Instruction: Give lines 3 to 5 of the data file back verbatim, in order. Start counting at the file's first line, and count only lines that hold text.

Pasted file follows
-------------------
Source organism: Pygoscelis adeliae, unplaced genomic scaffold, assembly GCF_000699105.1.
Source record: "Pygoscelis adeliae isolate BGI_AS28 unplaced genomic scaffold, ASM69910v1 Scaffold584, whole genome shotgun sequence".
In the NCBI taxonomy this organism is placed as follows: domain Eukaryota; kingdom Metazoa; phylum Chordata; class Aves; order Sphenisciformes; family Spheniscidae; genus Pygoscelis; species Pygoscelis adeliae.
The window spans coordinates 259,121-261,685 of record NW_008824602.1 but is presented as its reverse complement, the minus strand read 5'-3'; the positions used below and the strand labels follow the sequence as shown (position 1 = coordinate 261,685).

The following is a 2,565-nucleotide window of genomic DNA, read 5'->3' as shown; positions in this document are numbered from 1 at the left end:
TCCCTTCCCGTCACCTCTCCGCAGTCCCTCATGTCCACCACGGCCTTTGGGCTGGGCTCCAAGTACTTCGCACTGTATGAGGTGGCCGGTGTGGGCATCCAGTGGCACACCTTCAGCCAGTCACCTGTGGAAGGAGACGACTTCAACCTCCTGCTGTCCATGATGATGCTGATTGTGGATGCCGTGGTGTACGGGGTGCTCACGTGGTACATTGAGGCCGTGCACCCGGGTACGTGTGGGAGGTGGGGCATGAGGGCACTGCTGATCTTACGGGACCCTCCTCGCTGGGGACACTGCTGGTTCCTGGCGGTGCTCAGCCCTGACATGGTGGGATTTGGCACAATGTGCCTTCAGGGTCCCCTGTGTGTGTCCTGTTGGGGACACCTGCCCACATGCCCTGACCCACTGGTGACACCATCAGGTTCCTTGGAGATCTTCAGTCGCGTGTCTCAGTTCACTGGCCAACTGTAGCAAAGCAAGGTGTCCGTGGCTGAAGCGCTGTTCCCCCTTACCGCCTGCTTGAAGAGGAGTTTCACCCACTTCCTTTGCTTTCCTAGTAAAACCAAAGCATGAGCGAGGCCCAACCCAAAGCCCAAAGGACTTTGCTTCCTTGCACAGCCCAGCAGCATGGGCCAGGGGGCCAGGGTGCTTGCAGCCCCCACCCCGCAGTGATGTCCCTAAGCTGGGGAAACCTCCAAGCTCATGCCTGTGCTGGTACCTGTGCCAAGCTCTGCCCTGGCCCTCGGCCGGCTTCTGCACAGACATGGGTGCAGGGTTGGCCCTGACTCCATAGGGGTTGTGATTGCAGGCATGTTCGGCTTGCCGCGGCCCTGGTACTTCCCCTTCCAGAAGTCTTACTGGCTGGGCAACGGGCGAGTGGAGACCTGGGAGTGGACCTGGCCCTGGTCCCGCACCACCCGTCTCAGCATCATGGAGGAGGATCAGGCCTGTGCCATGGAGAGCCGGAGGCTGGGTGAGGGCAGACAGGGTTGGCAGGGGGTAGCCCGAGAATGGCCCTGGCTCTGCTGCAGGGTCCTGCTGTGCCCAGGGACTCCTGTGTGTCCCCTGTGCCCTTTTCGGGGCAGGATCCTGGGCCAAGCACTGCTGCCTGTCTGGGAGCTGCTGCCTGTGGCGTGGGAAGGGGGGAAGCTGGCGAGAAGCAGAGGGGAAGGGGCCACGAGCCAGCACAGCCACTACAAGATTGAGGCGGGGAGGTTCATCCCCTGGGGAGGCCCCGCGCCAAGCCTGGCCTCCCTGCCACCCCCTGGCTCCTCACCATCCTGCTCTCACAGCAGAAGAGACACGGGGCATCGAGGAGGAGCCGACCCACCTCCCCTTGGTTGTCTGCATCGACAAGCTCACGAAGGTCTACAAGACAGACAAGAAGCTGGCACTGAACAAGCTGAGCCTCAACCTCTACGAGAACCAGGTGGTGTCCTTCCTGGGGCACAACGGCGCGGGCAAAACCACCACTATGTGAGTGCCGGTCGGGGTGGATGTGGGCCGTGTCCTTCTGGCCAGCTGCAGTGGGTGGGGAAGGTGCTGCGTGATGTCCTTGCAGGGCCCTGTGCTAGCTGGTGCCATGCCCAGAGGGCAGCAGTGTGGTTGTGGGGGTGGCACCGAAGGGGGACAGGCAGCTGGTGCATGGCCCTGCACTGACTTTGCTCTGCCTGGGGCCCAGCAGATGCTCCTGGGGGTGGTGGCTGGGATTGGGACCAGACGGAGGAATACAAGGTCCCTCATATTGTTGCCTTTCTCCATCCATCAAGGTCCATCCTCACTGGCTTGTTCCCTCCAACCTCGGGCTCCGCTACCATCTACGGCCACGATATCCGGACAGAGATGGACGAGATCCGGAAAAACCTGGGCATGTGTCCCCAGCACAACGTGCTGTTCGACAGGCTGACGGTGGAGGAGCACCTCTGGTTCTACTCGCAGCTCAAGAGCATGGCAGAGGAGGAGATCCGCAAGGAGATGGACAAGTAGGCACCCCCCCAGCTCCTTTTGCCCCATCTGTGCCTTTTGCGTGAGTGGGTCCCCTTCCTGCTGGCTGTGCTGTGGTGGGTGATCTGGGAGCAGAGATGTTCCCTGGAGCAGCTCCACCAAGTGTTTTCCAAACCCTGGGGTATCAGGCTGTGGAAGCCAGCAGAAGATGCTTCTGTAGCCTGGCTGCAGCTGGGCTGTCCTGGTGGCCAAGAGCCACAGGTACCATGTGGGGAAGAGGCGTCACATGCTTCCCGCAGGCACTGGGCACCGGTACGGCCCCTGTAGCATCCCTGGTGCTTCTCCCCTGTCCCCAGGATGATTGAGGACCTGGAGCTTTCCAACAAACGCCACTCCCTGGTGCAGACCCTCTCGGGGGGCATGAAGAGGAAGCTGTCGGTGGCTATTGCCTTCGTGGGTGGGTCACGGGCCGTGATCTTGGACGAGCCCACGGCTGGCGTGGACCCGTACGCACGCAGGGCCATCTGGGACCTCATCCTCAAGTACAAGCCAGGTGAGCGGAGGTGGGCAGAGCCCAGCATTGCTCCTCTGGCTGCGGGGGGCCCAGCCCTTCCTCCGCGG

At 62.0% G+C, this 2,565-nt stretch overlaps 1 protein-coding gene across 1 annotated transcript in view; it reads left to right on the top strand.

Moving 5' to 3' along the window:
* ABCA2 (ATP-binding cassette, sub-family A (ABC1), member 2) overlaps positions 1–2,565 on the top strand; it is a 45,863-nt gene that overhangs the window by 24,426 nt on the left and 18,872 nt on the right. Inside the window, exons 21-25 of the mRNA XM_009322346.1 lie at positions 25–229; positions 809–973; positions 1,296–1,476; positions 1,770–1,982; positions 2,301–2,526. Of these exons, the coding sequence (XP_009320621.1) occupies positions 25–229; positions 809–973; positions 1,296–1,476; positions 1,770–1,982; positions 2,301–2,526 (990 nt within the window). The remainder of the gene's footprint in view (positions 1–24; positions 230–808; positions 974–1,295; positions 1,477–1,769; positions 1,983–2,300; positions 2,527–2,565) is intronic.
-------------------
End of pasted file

In the NCBI taxonomy this organism is placed as follows: domain Eukaryota; kingdom Metazoa; phylum Chordata; class Aves; order Sphenisciformes; family Spheniscidae; genus Pygoscelis; species Pygoscelis adeliae.
The window spans coordinates 259,121-261,685 of record NW_008824602.1 but is presented as its reverse complement, the minus strand read 5'-3'; the positions used below and the strand labels follow the sequence as shown (position 1 = coordinate 261,685).

The following is a 2,565-nucleotide window of genomic DNA, read 5'->3' as shown; positions in this document are numbered from 1 at the left end: